I started Moksh 14 years ago because I wanted to create a place where musicians could come, hang out and share their knowledge. Similarly, I started KJC, eight years ago, to give aspiring musicians a formal platform to learn music—something we didn’t have when we were starting out. My business ventures have grown over the years to incorporate an art school, a dance academy, Moksh and KJC, all housed in Gyan Mandala. The space today is always buzzing with creative energy. I never had to make a conscious effort to bring my initiatives together because music has always been at the core of all my business ventures,and the need to do creative work has always been bringing these disciplines together.

What about mountain biking? Do you find a link with music there, too?

Mountain biking helps me feel present in the moment, completely alive. It is the same feeling I get when I play music. For me, music and mountain biking are not all that different. Biking also gives me an opportunity to go to places around Kathmandu, places I would otherwise not have the chance to visit. It allows me to meet new people and have interesting conversations, and that experience sometimes gets incorporated in my compositions.  I understand that the sport can be risky, especially if I injure my hands, but the feeling is too good to give it up.

What kind of musicians is KJC striving to produce? What are the values you are trying to instil in them?

The aim with KJC is to produce versatile musicians who can go anywhere and play with anyone in the world. Both the teachers and the aspiring musicians diligently work to make that dream come true. It’s incredible seeing these musicians working on bettering their craft. They understand that fame is not a realistic goal to pursue and that the willingness to learn endlessly and keep improving is what makes a good musician. If you stop learning just because you have become a rockstar, you won’t remain a rockstar for very long. To survive as a musician you need to be an eternal learner.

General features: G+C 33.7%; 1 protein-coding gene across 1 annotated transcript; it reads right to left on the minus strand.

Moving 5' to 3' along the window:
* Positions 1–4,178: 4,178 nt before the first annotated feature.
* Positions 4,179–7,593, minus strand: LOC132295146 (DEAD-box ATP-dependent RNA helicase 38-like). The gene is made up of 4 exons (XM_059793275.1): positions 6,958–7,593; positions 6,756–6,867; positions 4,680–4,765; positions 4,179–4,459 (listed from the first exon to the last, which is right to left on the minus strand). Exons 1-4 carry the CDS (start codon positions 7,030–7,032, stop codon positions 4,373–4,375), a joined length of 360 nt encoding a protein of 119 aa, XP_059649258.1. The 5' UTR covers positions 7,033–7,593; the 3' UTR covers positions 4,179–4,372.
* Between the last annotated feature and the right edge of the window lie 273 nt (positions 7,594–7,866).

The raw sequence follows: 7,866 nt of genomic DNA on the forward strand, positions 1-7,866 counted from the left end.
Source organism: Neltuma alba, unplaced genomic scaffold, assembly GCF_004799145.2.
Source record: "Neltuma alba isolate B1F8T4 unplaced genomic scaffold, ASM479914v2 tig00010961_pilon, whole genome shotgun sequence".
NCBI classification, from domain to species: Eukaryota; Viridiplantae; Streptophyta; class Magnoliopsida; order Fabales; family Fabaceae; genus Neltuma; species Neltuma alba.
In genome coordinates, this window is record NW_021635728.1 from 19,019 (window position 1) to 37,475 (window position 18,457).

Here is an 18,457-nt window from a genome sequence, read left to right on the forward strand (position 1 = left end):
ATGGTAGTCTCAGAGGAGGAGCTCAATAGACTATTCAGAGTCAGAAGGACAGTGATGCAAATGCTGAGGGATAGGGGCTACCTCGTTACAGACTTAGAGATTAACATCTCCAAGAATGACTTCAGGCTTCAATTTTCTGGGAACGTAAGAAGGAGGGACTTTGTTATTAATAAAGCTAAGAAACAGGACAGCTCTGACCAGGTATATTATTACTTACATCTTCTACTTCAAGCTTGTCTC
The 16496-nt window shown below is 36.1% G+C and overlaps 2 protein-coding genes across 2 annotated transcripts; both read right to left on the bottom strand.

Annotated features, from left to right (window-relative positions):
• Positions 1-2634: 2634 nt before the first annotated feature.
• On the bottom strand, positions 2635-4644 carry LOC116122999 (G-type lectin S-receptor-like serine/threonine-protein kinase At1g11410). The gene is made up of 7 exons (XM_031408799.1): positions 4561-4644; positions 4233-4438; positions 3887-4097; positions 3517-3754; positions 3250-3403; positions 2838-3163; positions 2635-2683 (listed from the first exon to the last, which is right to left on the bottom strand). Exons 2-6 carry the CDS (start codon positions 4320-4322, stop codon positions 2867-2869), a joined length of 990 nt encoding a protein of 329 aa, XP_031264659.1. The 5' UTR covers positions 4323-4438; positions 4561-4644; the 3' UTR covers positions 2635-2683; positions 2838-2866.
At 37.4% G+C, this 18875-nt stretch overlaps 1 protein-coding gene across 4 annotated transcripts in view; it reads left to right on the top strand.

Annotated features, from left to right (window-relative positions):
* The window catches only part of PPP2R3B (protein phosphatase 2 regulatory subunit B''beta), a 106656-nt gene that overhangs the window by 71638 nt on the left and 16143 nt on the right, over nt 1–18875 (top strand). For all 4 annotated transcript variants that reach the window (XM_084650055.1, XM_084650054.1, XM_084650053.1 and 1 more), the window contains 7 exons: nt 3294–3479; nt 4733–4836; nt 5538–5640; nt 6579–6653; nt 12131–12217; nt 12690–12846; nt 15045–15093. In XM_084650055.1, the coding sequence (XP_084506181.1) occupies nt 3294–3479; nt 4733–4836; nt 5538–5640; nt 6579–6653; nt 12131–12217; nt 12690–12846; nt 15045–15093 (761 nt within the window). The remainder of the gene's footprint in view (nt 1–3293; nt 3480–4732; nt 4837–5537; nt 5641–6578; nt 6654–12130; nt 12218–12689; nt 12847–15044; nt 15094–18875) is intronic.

As a musician and an entrepreneur in the sector, how have you seen the Nepali music industry change?

Over the years, the international exposure for Nepali musicians has increased mainly owing to two reasons: Many of the musicians are moving abroad and are still making music; and with the growth of the internet, Nepali music has become increasingly accessible worldwide. We have got the market, now it’s crucial that we work to become more professional, which is slowly happening because the newer generation of musicians take their craft more seriously. All these improvements make me hopeful that Nepali music will soon get more recognition.

What’s next for you?

With my next project, I am looking to combine my passion for music and mountain biking. I want to organise a unique world music festival featuring good music from performers all over the world. And I want to combine that with mountain biking in Mustang.

A word of advice to young musicians.

Don’t ever hesitate to dream. Don’t ever hesitate to take those steps towards your dream. Work to achieve your ambitions and the doors will open. As long as you have the drive and you are pursuing your dream with the right intention, you can be who you want to be.